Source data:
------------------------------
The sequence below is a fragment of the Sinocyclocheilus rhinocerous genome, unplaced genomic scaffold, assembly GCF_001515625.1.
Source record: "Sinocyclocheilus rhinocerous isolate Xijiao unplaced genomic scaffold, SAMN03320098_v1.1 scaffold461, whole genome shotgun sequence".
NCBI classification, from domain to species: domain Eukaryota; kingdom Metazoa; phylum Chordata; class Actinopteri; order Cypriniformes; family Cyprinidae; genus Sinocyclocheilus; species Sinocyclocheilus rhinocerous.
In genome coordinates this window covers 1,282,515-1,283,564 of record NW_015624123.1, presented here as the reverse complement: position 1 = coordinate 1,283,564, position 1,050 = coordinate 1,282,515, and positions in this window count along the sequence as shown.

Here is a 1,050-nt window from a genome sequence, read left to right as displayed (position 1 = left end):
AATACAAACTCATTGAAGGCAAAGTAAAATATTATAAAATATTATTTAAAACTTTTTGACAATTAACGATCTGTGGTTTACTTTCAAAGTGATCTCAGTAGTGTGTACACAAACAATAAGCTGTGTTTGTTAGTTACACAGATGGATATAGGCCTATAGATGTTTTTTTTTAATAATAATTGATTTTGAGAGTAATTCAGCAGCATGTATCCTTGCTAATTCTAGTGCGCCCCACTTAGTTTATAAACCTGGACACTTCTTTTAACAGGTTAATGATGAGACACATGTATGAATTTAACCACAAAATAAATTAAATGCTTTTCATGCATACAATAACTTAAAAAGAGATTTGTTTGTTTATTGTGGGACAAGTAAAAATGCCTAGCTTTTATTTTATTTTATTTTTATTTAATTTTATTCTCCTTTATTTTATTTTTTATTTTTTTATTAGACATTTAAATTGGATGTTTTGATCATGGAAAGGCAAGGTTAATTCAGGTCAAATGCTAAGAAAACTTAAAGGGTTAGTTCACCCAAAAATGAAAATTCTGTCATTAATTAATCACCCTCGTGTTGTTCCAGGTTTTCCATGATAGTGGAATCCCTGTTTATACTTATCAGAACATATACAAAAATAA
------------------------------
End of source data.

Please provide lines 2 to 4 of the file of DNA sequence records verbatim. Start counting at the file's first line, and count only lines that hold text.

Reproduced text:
Source record: "Sinocyclocheilus rhinocerous isolate Xijiao unplaced genomic scaffold, SAMN03320098_v1.1 scaffold461, whole genome shotgun sequence".
NCBI classification, from domain to species: domain Eukaryota; kingdom Metazoa; phylum Chordata; class Actinopteri; order Cypriniformes; family Cyprinidae; genus Sinocyclocheilus; species Sinocyclocheilus rhinocerous.
In genome coordinates this window covers 1,282,515-1,283,564 of record NW_015624123.1, presented here as the reverse complement: position 1 = coordinate 1,283,564, position 1,050 = coordinate 1,282,515, and positions in this window count along the sequence as shown.